Three factors are derived for arithmetic gradients: the   P/G   factor for present worth, the   A/G
factor for annual series, and the   F/G  factor for future worth. There are several ways to derive
them. We use the single-payment present worth factor (  P/F ,  i ,  n ), but the same result can be ob-
tained by using the   F/P ,    F/A , or   P/A   factor.

In Figure 2–12, the present worth at year 0 of only the gradient is equal to the sum of the present worths of the individual cash fl ows, where each value is considered a future amount.

The left bracketed expression is the same as that contained in Equation [2.6], where the P/A  factor was derived. Substitute the closed-end form of the   P/A  factor from  Equation [2.8]

Figure 2–14
Conversion diagram from an arithmetic gradient to a present worth.

into Equation [2.23] and simplify to solve for P/G,  the present worth of the gradient series only.

Equation [2.24] is the general relation to   convert an arithmetic gradient     G   (not including the base amount) for    n   years into a present worth at year 0 . Figure 2–14  a  is converted into the equivalent cash flow in Figure 2–14  b .  The    arithmetic gradient present worth factor,  or   P/G  factor,  may be expressed in two forms:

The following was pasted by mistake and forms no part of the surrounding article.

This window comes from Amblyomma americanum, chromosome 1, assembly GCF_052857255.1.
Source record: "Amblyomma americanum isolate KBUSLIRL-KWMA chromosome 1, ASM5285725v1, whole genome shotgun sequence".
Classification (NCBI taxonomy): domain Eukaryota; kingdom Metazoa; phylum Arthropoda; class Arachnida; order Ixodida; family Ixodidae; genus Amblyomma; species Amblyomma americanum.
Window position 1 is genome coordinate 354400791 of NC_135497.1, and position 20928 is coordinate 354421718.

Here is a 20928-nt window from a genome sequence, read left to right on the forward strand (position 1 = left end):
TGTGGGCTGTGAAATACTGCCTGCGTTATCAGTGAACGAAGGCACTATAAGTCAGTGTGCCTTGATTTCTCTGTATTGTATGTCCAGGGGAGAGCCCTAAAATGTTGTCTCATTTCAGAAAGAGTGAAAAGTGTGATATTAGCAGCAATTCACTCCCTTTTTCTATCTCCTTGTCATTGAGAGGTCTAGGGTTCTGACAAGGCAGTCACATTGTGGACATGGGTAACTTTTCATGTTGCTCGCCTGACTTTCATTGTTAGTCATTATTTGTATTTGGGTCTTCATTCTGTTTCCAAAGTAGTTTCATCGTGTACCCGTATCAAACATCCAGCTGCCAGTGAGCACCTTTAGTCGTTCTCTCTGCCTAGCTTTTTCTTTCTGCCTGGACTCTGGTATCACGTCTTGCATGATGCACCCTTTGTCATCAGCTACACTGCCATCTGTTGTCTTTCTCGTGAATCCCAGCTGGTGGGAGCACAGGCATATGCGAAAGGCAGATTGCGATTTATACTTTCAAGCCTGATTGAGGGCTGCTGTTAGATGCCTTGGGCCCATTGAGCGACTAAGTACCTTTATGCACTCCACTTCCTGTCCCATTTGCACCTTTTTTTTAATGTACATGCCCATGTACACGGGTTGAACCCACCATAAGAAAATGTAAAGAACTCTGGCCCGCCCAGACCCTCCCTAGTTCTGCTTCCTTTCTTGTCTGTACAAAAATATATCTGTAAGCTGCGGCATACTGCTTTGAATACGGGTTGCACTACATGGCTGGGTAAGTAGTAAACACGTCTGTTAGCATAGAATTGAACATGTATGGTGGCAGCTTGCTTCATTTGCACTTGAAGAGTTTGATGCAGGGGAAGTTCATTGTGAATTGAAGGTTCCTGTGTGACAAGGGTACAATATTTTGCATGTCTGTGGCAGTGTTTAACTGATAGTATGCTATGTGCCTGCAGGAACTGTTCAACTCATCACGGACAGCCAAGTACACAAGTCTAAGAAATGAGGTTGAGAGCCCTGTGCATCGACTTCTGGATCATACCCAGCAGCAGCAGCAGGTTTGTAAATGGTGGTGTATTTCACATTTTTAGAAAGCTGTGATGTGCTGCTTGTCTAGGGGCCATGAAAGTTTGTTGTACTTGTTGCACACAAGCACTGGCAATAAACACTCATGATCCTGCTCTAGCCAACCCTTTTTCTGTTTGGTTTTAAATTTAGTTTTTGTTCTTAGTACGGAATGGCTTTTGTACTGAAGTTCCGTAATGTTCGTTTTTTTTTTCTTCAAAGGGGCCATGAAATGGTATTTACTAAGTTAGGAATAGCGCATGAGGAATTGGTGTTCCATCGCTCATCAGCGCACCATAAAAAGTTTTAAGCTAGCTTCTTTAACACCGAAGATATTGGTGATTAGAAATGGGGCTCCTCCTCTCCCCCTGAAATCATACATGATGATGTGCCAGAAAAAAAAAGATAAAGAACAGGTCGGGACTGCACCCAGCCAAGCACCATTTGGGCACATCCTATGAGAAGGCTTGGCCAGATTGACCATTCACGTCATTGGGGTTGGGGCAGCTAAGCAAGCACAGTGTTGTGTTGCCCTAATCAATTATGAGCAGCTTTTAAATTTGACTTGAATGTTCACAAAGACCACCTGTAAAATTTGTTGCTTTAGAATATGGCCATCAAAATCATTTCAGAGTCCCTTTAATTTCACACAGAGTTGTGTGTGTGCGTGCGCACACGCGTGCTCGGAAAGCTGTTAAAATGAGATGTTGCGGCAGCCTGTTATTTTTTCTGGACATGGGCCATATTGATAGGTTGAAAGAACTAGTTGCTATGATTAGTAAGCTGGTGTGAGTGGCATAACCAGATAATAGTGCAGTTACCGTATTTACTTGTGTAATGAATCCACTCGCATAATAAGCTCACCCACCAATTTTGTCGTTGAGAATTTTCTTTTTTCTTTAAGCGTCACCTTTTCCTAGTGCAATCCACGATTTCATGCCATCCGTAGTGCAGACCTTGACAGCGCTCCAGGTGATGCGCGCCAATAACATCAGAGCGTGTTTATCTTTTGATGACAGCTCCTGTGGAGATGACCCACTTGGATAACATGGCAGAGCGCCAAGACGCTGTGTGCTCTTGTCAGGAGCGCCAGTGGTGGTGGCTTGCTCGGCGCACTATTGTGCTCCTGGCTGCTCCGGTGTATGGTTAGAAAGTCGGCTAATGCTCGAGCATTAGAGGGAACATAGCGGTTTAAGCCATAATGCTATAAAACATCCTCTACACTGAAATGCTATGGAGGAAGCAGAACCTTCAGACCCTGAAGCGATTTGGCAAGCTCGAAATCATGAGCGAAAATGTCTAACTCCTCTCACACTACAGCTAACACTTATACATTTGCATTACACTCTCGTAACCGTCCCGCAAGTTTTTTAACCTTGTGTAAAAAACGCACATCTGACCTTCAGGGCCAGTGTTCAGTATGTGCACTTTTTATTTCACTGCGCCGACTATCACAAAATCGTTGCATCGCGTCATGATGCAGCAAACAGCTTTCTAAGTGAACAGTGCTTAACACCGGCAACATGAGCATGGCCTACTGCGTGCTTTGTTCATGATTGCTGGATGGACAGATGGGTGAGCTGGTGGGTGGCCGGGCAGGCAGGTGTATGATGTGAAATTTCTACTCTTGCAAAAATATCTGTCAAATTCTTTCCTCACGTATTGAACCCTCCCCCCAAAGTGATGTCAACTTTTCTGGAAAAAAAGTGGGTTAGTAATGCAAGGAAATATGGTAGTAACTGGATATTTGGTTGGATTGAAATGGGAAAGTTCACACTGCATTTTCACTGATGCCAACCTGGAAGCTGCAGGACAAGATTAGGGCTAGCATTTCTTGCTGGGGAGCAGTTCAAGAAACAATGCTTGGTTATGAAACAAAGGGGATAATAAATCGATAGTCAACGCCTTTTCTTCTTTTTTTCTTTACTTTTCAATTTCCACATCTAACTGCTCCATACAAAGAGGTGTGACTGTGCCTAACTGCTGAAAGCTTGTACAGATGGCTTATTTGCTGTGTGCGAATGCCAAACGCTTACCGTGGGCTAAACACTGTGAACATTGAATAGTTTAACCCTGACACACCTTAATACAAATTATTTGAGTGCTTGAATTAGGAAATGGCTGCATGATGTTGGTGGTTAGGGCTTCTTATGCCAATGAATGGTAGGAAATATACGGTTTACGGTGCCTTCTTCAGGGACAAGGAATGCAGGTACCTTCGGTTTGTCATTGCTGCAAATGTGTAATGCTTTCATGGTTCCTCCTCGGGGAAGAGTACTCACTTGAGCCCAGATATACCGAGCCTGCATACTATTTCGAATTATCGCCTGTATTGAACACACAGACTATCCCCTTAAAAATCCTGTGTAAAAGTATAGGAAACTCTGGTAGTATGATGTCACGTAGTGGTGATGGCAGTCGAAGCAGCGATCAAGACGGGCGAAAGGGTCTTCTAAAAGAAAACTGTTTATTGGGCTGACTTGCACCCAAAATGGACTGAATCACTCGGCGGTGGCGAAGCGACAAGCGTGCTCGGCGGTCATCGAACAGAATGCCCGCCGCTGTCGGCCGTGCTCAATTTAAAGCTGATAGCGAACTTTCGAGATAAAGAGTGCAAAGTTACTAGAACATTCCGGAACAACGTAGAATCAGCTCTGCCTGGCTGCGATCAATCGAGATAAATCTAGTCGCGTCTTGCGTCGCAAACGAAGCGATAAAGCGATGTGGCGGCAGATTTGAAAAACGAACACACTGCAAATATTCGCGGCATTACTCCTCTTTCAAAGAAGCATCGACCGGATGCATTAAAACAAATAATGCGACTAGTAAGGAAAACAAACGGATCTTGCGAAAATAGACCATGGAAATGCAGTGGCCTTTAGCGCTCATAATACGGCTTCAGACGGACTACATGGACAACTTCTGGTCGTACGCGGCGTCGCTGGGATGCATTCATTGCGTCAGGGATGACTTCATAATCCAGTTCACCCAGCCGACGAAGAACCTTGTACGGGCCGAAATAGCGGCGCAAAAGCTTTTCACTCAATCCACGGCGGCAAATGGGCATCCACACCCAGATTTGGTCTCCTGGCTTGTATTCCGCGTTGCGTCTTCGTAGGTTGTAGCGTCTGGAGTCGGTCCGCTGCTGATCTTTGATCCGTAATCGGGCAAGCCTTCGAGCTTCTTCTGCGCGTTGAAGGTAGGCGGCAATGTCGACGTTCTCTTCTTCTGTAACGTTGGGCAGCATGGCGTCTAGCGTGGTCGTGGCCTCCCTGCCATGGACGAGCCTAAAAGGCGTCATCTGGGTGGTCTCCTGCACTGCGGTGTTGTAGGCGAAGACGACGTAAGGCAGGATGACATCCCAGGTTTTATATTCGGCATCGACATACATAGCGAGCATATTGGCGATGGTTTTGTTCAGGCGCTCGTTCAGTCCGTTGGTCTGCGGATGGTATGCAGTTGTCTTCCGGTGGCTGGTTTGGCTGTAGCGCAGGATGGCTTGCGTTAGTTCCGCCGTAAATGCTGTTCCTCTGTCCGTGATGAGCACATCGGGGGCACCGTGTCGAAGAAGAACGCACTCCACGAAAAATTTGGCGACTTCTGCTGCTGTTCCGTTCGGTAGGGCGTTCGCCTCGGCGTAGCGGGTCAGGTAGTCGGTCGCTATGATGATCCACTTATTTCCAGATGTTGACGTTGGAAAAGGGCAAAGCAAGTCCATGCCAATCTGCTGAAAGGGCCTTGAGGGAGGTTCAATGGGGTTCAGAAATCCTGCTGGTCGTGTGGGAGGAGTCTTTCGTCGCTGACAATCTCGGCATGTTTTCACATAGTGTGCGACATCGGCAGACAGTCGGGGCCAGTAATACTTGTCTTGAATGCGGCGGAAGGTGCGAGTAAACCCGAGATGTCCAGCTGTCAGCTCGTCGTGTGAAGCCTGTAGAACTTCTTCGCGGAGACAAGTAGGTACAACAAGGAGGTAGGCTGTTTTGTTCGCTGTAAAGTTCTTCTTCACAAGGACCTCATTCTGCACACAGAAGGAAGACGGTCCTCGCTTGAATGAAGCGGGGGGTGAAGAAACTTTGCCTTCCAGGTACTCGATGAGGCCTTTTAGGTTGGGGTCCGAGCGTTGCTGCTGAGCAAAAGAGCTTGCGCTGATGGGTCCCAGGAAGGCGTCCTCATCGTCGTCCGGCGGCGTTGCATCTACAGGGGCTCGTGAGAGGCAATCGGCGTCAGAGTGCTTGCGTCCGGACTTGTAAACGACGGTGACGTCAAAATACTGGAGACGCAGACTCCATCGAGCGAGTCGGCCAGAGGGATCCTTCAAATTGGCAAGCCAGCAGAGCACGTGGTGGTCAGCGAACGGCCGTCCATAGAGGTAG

Equation [2.24] expressed as an engineering economy relation is

which is the rightmost term in Equation [2.19] to calculate total present worth. The G carries a
minus sign for decreasing gradients.

The  equivalent  uniform  annual  series    A/G    for an arithmetic gradient   G  is found by multiplying  the present worth in Equation [2.26] by the (  A/P ,  i ,  n ) formula. In standard notation form, the  equivalent of algebraic cancellation of   P  can be used.

 In equation form,

which is the rightmost term in Equation [2.20]. The expression in brackets in Equation [2.27] is  called the   arithmetic gradient uniform series factor   and is identifi  ed by ( A/G , i , n  ). This factor  converts Figure 2–15  a  into Figure 2–15  b .

The   P/G  and   A/G  factors and relations are summarized inside the front cover. Factor values
are tabulated in the two rightmost columns of factor values at the rear of this text.

Figure 2–15
Conversion diagram of an arithmetic gradient series to an equivalent uniform annual series.

There is no direct, single-cell spreadsheet function to calculate   PG    or   AG    for an arithmetic  gradient. Use the NPV function to display   P   and the PMT function to display   AG    after entering  all cash fl ows (base and gradient amounts) into contiguous cells. General formats for these functions are

 The word entries in italic are cell references, not the actual numerical values. (See Appendix A,
Section A.2, for a description of cell reference formatting.)

An   F/ G   factor (  arithmetic gradient future worth factor ) to calculate the future worth   F/G    of a  gradient series can be derived by multiplying the   P/G  and   F/P  factors. The resulting factor,  (  F/G ,  i ,  n ), in brackets, and engineering economy relation is